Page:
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MY BLOG: Every day for a year.
Day 99. ‘Nakedness and the path changer’

Fidgeting about on stage, which is my usual pre-show ritual, is not just about getting myself snug. These are the moments I get a feel for the company I’m about to keep for the evening, and on this particular night, I knew trouble was afoot. This was my fifth appearance in the town of Gladstone, Queensland. The publican was initially dubious that a girl and a guitar could hold the raucous crowd’s attention, but I’d perfected my art of staying employed by being loud and dance like with my homemade stompbox and percussive guitar playing. Any delicate singing or fingerstyle picking had long been abandoned in favour of being a pub favourite. Gazing out across the crowded sea of coloured lights and bobbing faces, I spotted my previously spied adversary. Tuning up at the start of the night whilst the room was still relatively sparse, I felt his eyes boring into me, just daring me to make eye contact. Being submissive is not in my nature, but I had a long night ahead and trouble was the last thing I wanted, so like all performers I pretended not to notice. At the end of each set, he would oil his way around the floor, attempting to engage me in conversation. “Hey girly”……appealing and all as that sounded, I retreated to the safety and serenity of the backstage area. One more set to go of my four set marathon, and I was truly done in. Climbing into the saddle for one last hoorah, I made the unintended and dreaded eye contact with Mr. Oily. “&*%$” I thought to myself! Not wishing to inflame the beast, I gave him a quick tight smile and nod of my head before launching into random chords. I had no idea what I was playing I just wanted to look busy. With his hands thumping down on the stage in time to my stompbox, and inebriated vocalizing shredding my eardrums, I began drifting off to a state of numb. I’d been cycling around this random chord progression for quite a while, enough for the crowd to start looking at me a little quizzically. Desperate for any song I could think of, I finally found myself belting out “Day Dream Believer ” courtesy of ‘The Monkees’. A roar from the crowd and joyous singalong began once more. Looking out at the happy partygoers, my heart was sinking faster than the Titanic. I had a billion more shows just like this one to get through. I’d succeeded in making myself a popular act for the pubs and was making a really good living at it, and it was all I could do not to burst into tears. Right at this critical juncture, Mr. Oily hauled himself up onto the stage and placed himself right between my foldbacks. Buoyed on by the hooting crowd, he started dancing barely inches from me, leaning his face into the microphone lending me his caterwaul cries. On with the show I went, falling back on the old pretext, but making frantic hand signals to the bouncers for help. My distress went unnoticed until Mr. Oily decided to disrobe himself and avail me of all his glory. Coming to an abrupt stop, the complete silence from the stage brought four avenging bouncers flying from all corners. Oily was dragged unceremoniously from the stage, pummeled severely, and kicked out. Sitting in crumpled dismay, I knew I’d had enough. The never-ending advice and pressure…” ya gotta play faster faster, ya got play louder louder, ya have to do this, ya have to do that.” I had a definite mind snap. Hauling myself off the stool and kicking poor stompy off the stage I roared out, “I don’t have to do anything!!!!!” Whilst the audience had not been privy to my internal conversation, they seemed to understand what I meant. Repositioning myself to sit on the edge of the stage, I launched into a ballad, an original song that I generally only played at the start of the night when no one was listening. That ‘stuff it’ moment. I’m good enough to hold you with what I am, or I am not. I will keep that Gladstone crowd in my heart until my dying day. Being on my side in that moment was a life changer. Everyone talks about faith in yourself as an artist, but for me, it’s having absolute faith in your audience and never underestimating them. Squeezing my hand tightly at the end of the night, the owner of the pub thanked me as always for entertaining his crowd. Pulling a diary out of his back pocket, he started to flick through dates for next time as was our routine. Reading my face, he surrendered the diary back to his pocket. “You’re not coming back, are you.” It’s really hard to say no when you are wanted. And whilst I wanted to play, I knew it wasn’t like this. The challenges and obstacles still seem to be enormous, and for every staircase climbed it seems to collapse at the top. But isn’t it the same for all of us, really? No matter your goal, or how many things you achieve, we’re all saying goodbye to one chapter as we move to the next. So until then, just keep reading!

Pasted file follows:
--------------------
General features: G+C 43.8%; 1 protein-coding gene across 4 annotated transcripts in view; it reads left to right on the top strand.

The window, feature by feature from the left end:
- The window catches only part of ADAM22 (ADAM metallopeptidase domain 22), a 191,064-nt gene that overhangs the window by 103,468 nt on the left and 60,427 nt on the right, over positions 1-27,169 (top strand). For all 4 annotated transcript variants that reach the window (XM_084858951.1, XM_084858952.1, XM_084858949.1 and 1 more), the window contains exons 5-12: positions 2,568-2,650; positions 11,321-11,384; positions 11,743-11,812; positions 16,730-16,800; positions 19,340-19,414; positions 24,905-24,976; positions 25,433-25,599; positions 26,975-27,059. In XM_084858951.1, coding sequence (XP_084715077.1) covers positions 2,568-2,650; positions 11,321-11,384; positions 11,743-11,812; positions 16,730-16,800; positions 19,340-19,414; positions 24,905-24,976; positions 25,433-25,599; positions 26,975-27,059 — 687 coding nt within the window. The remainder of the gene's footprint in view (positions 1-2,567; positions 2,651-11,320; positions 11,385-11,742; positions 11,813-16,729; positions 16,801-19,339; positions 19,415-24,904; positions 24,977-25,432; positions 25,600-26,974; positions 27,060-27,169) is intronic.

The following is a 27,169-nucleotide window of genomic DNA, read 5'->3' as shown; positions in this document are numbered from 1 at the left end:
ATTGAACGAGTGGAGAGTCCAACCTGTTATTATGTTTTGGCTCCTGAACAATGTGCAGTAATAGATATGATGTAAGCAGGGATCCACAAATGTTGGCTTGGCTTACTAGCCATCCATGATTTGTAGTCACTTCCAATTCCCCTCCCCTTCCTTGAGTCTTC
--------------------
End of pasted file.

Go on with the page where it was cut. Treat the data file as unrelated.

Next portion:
Until the next one!
Thank you for listening!
Stevie. x